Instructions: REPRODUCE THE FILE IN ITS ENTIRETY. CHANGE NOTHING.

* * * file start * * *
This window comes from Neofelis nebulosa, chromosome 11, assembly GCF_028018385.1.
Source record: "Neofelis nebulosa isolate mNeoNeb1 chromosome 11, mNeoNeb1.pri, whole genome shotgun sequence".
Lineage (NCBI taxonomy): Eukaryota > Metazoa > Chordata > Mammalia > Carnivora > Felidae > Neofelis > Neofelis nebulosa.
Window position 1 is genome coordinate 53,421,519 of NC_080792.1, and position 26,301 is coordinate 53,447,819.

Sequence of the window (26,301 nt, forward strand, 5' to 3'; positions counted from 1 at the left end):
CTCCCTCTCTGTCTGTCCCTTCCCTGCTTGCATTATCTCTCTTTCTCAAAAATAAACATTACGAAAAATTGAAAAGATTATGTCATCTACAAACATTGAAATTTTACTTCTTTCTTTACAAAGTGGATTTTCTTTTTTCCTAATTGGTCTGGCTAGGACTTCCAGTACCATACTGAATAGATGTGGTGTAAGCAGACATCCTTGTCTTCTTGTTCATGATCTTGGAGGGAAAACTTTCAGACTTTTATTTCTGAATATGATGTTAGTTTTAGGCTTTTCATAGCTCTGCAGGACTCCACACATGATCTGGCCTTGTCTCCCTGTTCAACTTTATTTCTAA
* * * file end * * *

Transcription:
This window comes from Neofelis nebulosa, chromosome 11, assembly GCF_028018385.1.
Source record: "Neofelis nebulosa isolate mNeoNeb1 chromosome 11, mNeoNeb1.pri, whole genome shotgun sequence".
Lineage (NCBI taxonomy): Eukaryota > Metazoa > Chordata > Mammalia > Carnivora > Felidae > Neofelis > Neofelis nebulosa.
Window position 1 is genome coordinate 53,421,519 of NC_080792.1, and position 26,301 is coordinate 53,447,819.

Sequence of the window (26,301 nt, forward strand, 5' to 3'; positions counted from 1 at the left end):
CTCCCTCTCTGTCTGTCCCTTCCCTGCTTGCATTATCTCTCTTTCTCAAAAATAAACATTACGAAAAATTGAAAAGATTATGTCATCTACAAACATTGAAATTTTACTTCTTTCTTTACAAAGTGGATTTTCTTTTTTCCTAATTGGTCTGGCTAGGACTTCCAGTACCATACTGAATAGATGTGGTGTAAGCAGACATCCTTGTCTTCTTGTTCATGATCTTGGAGGGAAAACTTTCAGACTTTTATTTCTGAATATGATGTTAGTTTTAGGCTTTTCATAGCTCTGCAGGACTCCACACATGATCTGGCCTTGTCTCCCTGTTCAACTTTATTTCTAA